Well, to say that we have been lucky is an understatement here at the panda base. We have been so lucky!!!! Yesterday was our first day back at the base since I left with Wang Wang and Fu Ni by my side. It was strange to come back as all the excitement and anticipation of the past events came rushing back! Now 18 months on from my first meeting of Wang Wang and Fu Ni I am back, a lot wiser but still with so much to learn.
When we arrived at the base it was nice to be greeted by many familiar and friendly faces that we had met during our last visit. Straight away we were told that we were very fortunate to have arrived when we did, as they were going to be doing an introduction of a male and female giant panda for breeding that very same day!
We headed to the introduction and birthing facilities and to our surprise (and delight) we were introduced to three visiting staff from other institutions. There is currently one panda keeper from Hong Kong’s Ocean Park, a PhD student from Oregon Zoo (in association with San Diego Zoo) and another PhD and Veterinarian, in association with Washington Zoo!
We were so thrilled when they met us and called us their lucky charms. Two of these visiting staff had already been at the panda base for almost 3 weeks and had not seen any introductions or Artificial Inseminations (AI) procedures. On our first day we were able to see a natural mating, we felt very privileged! We thought that nothing could top that as a first day experience…then today when we arrived we were told we were going to be able to see an AI procedure as well!
So we have only been at the base for two days and have been so lucky to see the two most important things we have come to see. We have already learnt so much and are very hopeful that we continue to see more matings during our stay. This information that we are learning will play a vital role in how successful we will be in the future with Wang Wang and Fu Ni. I am so thrilled and excited for what lies ahead for Adelaide Zoo and our wonderful black and white friends!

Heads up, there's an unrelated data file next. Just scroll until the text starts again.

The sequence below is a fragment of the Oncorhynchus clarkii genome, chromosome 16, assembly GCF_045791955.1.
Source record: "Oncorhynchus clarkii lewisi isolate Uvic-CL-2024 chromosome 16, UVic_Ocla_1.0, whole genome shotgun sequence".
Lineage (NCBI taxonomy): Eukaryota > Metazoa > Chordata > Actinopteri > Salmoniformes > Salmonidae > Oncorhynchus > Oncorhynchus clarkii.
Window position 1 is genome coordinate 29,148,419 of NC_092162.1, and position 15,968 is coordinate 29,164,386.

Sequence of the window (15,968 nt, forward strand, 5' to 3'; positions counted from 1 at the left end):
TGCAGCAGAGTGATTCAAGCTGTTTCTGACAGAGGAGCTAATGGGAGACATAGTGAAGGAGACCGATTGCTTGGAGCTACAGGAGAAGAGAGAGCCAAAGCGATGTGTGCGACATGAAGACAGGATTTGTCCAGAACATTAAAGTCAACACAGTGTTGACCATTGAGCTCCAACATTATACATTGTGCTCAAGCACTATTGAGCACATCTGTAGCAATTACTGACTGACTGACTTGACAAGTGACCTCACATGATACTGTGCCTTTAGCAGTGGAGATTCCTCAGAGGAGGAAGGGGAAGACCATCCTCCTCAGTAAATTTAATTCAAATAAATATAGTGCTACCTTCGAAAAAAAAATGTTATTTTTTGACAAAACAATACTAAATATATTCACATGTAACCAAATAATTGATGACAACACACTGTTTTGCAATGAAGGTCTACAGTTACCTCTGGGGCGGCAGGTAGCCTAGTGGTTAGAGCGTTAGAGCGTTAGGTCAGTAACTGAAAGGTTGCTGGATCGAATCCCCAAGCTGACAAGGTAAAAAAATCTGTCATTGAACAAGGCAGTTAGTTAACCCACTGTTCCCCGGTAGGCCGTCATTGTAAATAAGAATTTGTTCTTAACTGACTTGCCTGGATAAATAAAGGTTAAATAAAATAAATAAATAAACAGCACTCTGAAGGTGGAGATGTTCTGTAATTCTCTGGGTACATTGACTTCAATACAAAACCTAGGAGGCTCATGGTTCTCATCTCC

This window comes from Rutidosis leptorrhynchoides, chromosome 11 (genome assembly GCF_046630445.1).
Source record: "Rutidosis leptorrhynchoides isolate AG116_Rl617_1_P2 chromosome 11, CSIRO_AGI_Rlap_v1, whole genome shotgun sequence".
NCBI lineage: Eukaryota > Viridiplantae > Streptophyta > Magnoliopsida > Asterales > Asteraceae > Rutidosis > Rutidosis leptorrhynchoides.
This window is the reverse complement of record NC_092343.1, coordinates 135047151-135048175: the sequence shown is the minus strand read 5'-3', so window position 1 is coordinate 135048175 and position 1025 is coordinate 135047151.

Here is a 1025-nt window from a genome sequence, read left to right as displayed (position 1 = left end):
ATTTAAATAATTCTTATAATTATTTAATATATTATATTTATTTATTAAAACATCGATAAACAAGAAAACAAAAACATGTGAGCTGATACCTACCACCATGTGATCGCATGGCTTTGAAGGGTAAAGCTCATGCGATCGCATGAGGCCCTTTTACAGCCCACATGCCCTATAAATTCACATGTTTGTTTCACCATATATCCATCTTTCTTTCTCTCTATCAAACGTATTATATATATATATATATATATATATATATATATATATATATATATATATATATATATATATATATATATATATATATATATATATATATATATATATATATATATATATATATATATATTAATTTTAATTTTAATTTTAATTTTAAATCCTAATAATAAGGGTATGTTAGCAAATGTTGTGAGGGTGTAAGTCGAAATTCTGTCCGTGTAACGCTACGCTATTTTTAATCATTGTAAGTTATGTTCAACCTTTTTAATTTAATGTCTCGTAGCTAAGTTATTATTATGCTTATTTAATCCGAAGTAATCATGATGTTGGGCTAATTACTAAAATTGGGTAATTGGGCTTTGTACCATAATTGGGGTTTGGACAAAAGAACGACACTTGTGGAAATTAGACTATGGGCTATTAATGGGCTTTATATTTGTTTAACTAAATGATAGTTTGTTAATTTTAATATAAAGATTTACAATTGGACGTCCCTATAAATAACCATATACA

Despite recent press reports and unfounded speculation that Edinburgh Zoo’s Giant Panda Project is in any sort of jeopardy, the Board of the Royal Zoological Society of Scotland would like to confirm that it is very much business as usual on plans to bring a pair of breeding pandas to Edinburgh Zoo later this year.
The agreement to bring the pandas to Edinburgh was signed at the highest level by the RZSS and our priority is to ensure that everything is in place for their arrival. Our teams of highly qualified and committed keepers, conservation and operational staff are fully advanced in developing all aspects of the project. The new enclosure is well underway and our research collaboration with the Chinese Wildlife Conservation Association is agreed. We will be welcoming a delegation from China, possibly in May, when we will be showing them the enclosure and finalising details for the pandas’ transportation and acclimatisation at Edinburgh Zoo. Around the same time, a team from Edinburgh Zoo will be going back out to China to continue the process of learning more about panda behaviour and care from the experts at the Bifengxia Panda Base in Ya’an where Tian Tian and Yang Guang are now being cared for.
The Giant Panda Project is important not just for Edinburgh Zoo, but for Scotland and, indeed, the UK. Recent internal issues at the Zoo have no bearing on the operational aspects of the Giant Panda project. Edinburgh Zoo remains committed to delivering the world-class collaboration that we have agreed with China and we will continue to liaise closely with the Chinese authorities at every level.
Reinstalled Java, still nothing. Will try everything possible.